The favourites to win PGC 2021
James “TGLTN” Giezen – Hunter “hwinn” Winn – Tristan “Shrimzy” Nowicki – Austin “M1ME” Scherff
The reigning World Champions are back in attendance and ready to reclaim their throne. Soniqs marched to a stunning victory in PGI.S, and having only just lost their first event in months, will look to keep the streak going.
Soniqs struggled in PCS5 after losing hwinn for a day of play. Oath would eventually win the event, but given Soniqs’ history and dominance at the top of North America, they’re rightfully ranked higher by most coming into PGC. Watch out for TGLTN – the Australian fragger routinely leads North American lobbies in kills, and has a geniune claim to being the best player in the world.
Dmytro “Perfect1ks” Dubenyuk – Yaroslav “spyrro” Kuvichko – Kirill “Lu” Lukyanov – Alexander “BatulinS” Batulin
The CIS youngsters at Virtus.pro are looking to finally make their mark on the international stage. VP began tearing up Europe at the end of 2020 already, but were severely hampered at PGI.S by the loss of Perfect1ks, who couldn’t secure a visa. But VP’s entire lineup will be heading to Korea this time, and we’ll finally see what they can do internationally at full strength.
This is a team with clearly defined roles. BatulinS is the In-Game Leader, Lu plays snipers, spyrro takes close-range fights, and Perfect1ks fills in where needed. Can this playstyle take them to the top of the world, though?
Zuo “Aixleft” Zixuan – Ma “Myl” Yunlong – Yang “Mamu” Yang – Hu Xin “mingz1” Shuai
Petrichor Road had a stellar run throughout the latter half of 2021. Winning both PCS4 and PCS5, they’ve proven themselves as the best team in PUBG’s most historically successful region. If a single favourite had to be picked to win the event, PeRo is the choice.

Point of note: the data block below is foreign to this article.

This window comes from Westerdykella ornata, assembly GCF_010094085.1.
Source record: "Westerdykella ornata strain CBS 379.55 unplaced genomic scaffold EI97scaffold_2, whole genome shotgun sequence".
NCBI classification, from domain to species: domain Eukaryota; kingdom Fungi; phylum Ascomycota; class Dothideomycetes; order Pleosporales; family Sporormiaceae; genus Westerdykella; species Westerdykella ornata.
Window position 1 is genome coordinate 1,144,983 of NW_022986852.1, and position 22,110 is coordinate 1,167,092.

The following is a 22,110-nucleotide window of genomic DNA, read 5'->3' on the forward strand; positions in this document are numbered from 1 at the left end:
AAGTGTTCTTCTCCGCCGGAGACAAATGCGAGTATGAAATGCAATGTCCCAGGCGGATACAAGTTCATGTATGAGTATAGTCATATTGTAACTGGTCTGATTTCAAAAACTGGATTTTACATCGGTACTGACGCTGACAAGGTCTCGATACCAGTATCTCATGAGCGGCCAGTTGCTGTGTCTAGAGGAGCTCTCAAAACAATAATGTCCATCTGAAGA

Aixleft brings an absurd level of firepower to the battlefield. The team is structured around what he can provide, and so far, it’s worked wonders. Can PeRo keep it up for just one more event to bring home China’s first – and maybe last – global PUBG championship?
PUBG esports and streaming banned in China
PUBG is facing a comprehensive ban on esports and streaming in China, spelling disaster for the PUBG Global Championship and the esports scene as a whole.
Cha “Pio” Seung-hoon – Na “Inonix” Hee-joo – Go “Esther” Jeong-wan – Jo “Asura” Sang-won
Korean PUBG has had a poor run of things for a while. They haven’t won a single PUBG Continental Series event throughout 2020 or 2021, with Asia taking the crown five times out of five. They also failed to defend their international titles at PGI.S. But in a battle royale, experience and pedigree counts more than usual. And especially after winning PWS to earn themselves Korea’s first seed, you can’t count multi-time World Champions Gen.G out.
Gen.G still retain several members of those championship rosters, and players who could count among the world’s best on a good day. Lately, their good days have come regionally – they won PWS to qualify for PGC, but placed 9th in PCS5. They’ve shown that they can compete with the best, though, and have experience no team can match. Will they rise to the top once again at PGC?